While kicking off his campaign for a third term, Fairfield First Selectman Mike Tetreau was joined by Nancy Lefkowitz, a gun-safety advocate who is seeking to become a Selectman.
Fairfield Democratic Town Committee Chairman Steve Sheinberg introduced them to more than 100 supporters on May 8 at Osborn Hill School.
“I’m proud of my record over the past eight years, very proud,” Tetreau said.
Lefkowitz, a Representative Town Meeting (RTM) member, said her ability to connect with constituents, listen to all points of view and reach across party lines helped get her elected to Fairfield’s RTM District One in 2017. She promised to bring those skills to the Board of Selectmen while helping Tetreau execute his vision for the future of Fairfield. "Residents I speak with are generally happy living here -- and we want to keep it that way," Lefkowitz said.
Lefkowitz is a founding member of TIME’S UP New York, a co-founder of The March for Change, board member at CT Against Gun Violence and on the Advisory Council of The Brady Center to Prevent Gun Violence. "Getting off the sidelines and into the political arena has given me a chance to solve problems and to help people," she said.
Lefkowitz was initially inspired to activism by the 2012 shooting at Sandy Hook Elementary School in Newtown. Lefkowitz brought her gun-safety advocacy to Fairfield's RTM where she chairs the Public Health and Safety Committee. Recently, she successfully co-sponsored an ordinance prohibiting the discharge of firearms in Fairfield. Passing with unanimous, bipartisan support, it was the first-ever law in Fairfield code to address the issue of guns.
Professionally, Lefkowitz works as a senior vice president for Robert DeNiro’s Tribeca Enterprises. She holds a bachelor's degree in history from Connecticut College where she recently was awarded one of their highest alumni prizes for her work as an activist.
Tetreau's 24-year record of service to the town includes previous roles on Fairfield’s Board of Finance, RTM, Town Plan & Zoning Commission, and the Financial Planning Advisory Committee.
House Closes Anti-Abortion Loophole
The Connecticut House of Representatives voted, 81 to 63, in favor of legislation that ends deceptive advertising affecting pregnant women.
House Bill 7070, an act concerning deceptive advertising practices of limited service pregnancy centers, passed on May 16. The state Senate must vote on the bill before it can become law.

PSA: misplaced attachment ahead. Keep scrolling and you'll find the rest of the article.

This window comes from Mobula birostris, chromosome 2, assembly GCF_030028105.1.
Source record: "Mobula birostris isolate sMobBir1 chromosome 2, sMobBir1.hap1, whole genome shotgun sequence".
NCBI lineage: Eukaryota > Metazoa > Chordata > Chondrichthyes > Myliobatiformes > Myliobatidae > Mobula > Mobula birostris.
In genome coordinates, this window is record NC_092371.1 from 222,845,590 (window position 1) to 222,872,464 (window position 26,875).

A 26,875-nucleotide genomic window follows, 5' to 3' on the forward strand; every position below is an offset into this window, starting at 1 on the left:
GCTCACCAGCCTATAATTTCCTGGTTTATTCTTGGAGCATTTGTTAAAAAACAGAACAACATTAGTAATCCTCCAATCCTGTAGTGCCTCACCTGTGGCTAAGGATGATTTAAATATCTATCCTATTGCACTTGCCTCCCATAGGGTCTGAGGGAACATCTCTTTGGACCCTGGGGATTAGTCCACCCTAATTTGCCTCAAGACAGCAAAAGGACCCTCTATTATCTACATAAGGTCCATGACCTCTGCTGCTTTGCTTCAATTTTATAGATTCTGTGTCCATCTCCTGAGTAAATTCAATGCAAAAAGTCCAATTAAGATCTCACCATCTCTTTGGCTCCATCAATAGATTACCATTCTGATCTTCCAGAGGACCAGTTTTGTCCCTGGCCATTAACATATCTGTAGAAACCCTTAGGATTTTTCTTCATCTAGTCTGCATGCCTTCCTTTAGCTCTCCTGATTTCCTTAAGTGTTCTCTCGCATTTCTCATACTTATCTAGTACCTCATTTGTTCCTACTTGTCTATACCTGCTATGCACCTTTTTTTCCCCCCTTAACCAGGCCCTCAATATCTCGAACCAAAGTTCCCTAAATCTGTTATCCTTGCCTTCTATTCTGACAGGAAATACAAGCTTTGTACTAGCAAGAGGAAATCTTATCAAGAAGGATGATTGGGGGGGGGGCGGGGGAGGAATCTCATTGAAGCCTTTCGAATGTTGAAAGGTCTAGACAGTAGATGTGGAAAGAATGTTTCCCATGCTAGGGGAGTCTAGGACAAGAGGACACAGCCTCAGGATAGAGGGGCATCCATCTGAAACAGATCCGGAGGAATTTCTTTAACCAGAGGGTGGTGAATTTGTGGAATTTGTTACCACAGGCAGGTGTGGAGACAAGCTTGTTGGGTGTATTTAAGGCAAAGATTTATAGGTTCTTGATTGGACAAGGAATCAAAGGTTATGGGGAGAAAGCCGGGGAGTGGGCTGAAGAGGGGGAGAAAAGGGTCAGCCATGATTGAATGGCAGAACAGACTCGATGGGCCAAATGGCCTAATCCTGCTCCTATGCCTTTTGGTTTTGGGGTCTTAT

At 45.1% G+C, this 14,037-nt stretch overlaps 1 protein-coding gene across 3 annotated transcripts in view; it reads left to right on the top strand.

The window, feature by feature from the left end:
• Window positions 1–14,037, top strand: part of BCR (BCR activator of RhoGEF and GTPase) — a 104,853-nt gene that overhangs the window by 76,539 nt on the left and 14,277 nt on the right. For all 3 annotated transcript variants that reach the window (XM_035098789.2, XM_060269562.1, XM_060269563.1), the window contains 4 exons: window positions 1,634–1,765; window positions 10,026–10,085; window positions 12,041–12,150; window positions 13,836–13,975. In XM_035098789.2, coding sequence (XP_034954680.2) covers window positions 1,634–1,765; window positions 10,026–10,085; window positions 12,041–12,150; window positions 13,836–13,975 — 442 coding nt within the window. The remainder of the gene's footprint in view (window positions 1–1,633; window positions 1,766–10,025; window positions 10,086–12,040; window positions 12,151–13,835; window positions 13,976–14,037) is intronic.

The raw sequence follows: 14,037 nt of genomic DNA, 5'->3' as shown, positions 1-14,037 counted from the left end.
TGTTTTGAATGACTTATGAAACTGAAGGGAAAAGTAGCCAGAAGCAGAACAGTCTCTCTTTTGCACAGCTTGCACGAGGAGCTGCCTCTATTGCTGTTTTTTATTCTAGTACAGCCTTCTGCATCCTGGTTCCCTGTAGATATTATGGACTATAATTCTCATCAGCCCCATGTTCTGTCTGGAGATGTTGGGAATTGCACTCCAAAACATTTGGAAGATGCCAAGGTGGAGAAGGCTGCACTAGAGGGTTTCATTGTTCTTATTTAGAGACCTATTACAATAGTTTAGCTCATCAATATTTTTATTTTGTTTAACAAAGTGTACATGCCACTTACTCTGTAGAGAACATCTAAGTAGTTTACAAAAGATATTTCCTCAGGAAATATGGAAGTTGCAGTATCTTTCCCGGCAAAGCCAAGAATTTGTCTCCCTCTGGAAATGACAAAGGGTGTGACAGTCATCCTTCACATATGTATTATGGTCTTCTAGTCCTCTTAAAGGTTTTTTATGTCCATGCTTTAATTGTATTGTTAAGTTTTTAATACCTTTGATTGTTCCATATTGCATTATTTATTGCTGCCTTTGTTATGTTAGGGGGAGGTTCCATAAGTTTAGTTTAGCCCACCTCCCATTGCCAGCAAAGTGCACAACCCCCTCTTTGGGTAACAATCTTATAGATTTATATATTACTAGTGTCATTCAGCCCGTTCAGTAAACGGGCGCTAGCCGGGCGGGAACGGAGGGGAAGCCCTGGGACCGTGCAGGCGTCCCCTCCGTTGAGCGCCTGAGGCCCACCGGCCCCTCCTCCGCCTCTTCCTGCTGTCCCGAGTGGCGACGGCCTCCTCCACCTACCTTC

Sarah Croucher, executive director of NARAL Pro-Choice Connecticut, said: "This is a straightforward bill that closes a loophole in current regulations. Everyone can agree that when someone is looking for a specific kind of reproductive healthcare provider, they should be able to find who they are looking for."
Croucher said that during a Statehouse hearing, there was testimony about "fake women’s health centers that represent themselves as clinics offering abortion services."
Westport Democrat Jonathan Steinberg, chairman of the House Public Health Committee, stressed the importance of access to time-sensitive healthcare without deception.
Connecticut's laws protecting abortion rights remain among the strongest in the nation.
CT Roads Bottom Out Nationally
It's no surprise to most Nutmeggers: Connecticut ranks near the bottom among U.S. states when it comes to the condition of its roads, bridges and other infrastructure. According to a recent report by U.S. News, the state ranks 46th in the nation in that category. The full report can be found by clicking here.
Mayoral Candidate Bashes Ballooning City Budget
Chris Setaro, a Democrat running for Danbury mayor, is turning up the heat when it comes to government spending.
"The city’s budget has ballooned more than $100 million in the last 18 years -- an increase of more than 70 percent," Setaro said.
Danbury's $261.5 million municipal budget was approved on May 7 by the City Council, 14 to 7, along political party lines.
"Not enough of those dollars are going to our schools, to improving our roads or hiring more police officers," Setaro said. "For the last three years, the city spent less per student than anyone else in the state, 169 out of 169, and our students are suffering."
Setaro, an attorney and former City Council president, is challenging Mayor Mark Boughton, the longest serving mayor in Danbury history.
Boughton, a Republican, noted that the budget as adopted includes $5.2 million of the additional $7 million requested by the Danbury Board of Education. Boughton has said he is developing a plan to address the districtwide increase in school enrollment. He said he would propose additions to existing schools rather than building a new school.
If Setaro secures the Democratic Party nomination, it would set up a rematch of his 2001 race against Boughton, who was a member of the Connecticut House of Representatives at the time.
Boughton is one of Connecticut’s most popular Republicans: He received the GOP endorsement for governor in 2018 before his loss to Bob Stefanowski in the primary election, as reported here by Daily Voice. Setaro served as an at-large member of the Danbury City Council from 1991 to 1998 and again from 2002 to 2003.
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